“We’ll have more to say about changes to the public health orders over the course of the coming week,” Mr Foley said.
“As we’re seeing in NSW at the moment, and we’ve seen in Victoria, mask-wearing is a very important component of making sure that we cut off chains of transmission of the virus in the May/June outbreaks that we’re just at the end of mopping up now.
“As much as 25 per cent of those outbreaks were in indoor workplace settings, masks play a role in keeping that under control, those potential workplace transmissions are considered when the decision is made.”
He also warned returning holidaymakers, coming home as the school holidays draw to a close, that they must know if they have been in red or orange zones.
Mr Foley said he was not nervous about families returning from holidays interstate but reminded people some would be required to test and isolate.
“I’m not nervous because I have strong faith in Victoria Police along the Murray, and our authorised officers at the airports.” He said he also had faith in returning Victorians, who knew that by doing the right thing, keeping themselves safe, they would keep their community open.
“The truth is our biggest risk is Victorians coming back from areas where the virus is circulating in the community, and those are the red zones that are currently in place in large areas of NSW, particularly around Greater Sydney, the Central Coast, and in those areas of Greater Brisbane and some of the surrounding areas like the Gold Coast and Sunshine Coast.”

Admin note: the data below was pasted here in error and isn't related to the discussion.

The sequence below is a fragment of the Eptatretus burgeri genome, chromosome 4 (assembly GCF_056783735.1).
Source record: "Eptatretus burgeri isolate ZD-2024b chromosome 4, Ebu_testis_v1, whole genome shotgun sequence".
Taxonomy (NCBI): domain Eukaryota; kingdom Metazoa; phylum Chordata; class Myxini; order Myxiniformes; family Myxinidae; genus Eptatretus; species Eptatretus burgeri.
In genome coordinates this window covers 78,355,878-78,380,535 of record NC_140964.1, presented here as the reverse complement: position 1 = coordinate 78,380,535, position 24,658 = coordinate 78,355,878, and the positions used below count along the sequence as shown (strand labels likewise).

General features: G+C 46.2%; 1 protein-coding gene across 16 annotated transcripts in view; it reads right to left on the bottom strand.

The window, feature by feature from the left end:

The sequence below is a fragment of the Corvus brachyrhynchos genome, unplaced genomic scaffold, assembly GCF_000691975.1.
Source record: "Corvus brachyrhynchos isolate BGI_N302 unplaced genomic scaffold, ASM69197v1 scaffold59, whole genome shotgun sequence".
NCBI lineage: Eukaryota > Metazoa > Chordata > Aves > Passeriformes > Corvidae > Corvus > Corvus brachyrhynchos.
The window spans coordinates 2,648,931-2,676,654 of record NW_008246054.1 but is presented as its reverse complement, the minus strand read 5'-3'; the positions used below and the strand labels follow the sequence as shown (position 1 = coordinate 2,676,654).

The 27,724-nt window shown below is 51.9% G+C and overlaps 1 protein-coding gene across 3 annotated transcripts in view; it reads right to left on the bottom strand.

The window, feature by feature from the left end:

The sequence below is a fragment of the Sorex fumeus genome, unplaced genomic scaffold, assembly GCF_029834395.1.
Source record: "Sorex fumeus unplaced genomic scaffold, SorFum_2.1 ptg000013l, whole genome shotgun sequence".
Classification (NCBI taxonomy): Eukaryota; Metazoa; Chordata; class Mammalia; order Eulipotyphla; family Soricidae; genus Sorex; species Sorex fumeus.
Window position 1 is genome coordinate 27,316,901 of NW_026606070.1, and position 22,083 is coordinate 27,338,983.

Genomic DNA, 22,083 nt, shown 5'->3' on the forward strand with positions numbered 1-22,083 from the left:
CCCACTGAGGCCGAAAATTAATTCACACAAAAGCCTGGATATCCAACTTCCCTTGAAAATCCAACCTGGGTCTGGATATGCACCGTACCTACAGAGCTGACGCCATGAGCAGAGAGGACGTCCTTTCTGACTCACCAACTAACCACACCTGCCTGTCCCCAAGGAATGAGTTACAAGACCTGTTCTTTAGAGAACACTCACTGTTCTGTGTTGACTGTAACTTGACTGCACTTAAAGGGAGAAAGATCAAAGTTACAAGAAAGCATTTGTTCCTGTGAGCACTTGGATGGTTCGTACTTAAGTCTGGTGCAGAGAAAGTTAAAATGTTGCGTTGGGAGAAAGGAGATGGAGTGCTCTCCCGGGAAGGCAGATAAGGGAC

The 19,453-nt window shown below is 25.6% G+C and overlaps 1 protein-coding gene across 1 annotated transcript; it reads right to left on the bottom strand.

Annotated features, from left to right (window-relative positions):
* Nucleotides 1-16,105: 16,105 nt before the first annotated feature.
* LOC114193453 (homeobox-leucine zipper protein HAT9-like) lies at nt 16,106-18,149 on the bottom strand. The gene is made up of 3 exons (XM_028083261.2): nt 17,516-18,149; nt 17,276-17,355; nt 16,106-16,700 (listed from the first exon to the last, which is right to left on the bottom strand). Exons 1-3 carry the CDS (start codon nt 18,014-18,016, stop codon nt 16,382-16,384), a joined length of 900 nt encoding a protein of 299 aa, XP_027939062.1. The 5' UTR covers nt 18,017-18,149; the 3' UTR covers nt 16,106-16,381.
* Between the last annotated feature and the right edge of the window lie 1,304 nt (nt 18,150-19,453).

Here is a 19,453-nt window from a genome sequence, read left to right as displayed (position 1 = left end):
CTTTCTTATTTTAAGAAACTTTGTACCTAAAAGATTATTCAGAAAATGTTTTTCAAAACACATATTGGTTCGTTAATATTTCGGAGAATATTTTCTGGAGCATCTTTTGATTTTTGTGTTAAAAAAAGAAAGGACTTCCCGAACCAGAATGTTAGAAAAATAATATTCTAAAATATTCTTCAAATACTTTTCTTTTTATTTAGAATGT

Authorities had been seeing high levels of compliance of people coming back through using the permit system, Mr Foley said. “I want to thank Victorians for that. We know there are many families who will be returning as school holidays wind up. We require them to get the appropriate permit and to follow the appropriate rules.
“To be clear, you are obliged if you’re coming back from an orange zone to get tested within 72 hours, and to isolate until you get your negative test. If you’re coming back from a red zone, then you are required to isolate for 14 days with a number of other restrictions on you.
“If those areas of red zone transition to orange zone during that period of time, the Department of Health will be in contact with you and figure out how that applies to your particular circumstances, and we hope sees you released in a safe way.”
Professor Cheng moved to the state health role from his roles in Epidemiology and Preventive Medicine at The Alfred hospital and Monash University.
Professor Cheng briefly returned to Twitter on Sunday to post a note about his time as deputy CHO.
“I don’t think I’d fully appreciated the meaning of ‘public service’ before this – the dedicated army of people who try to make things better for Victorians,” Professor Cheng tweeted.
“Not everything goes to plan, but what matters is that we learn and that the system improves over time thanks to the tireless work of thousands of people.
“My thanks also to Premier Daniel Andrews, Deputy Premier James Merlino and Health Minister Martin Foley for the faith they have put in the public health team to guide Victoria through this challenging time.”
Professor Cheng also said the current outbreaks in NSW and other states reminded everyone that the pandemic was far from over.
“The last few weeks across Australia have been a reminder that COVID isn’t close to over yet, and I’m sure there will be many challenges to come as we navigate our way through the next stages of the pandemic,” he said.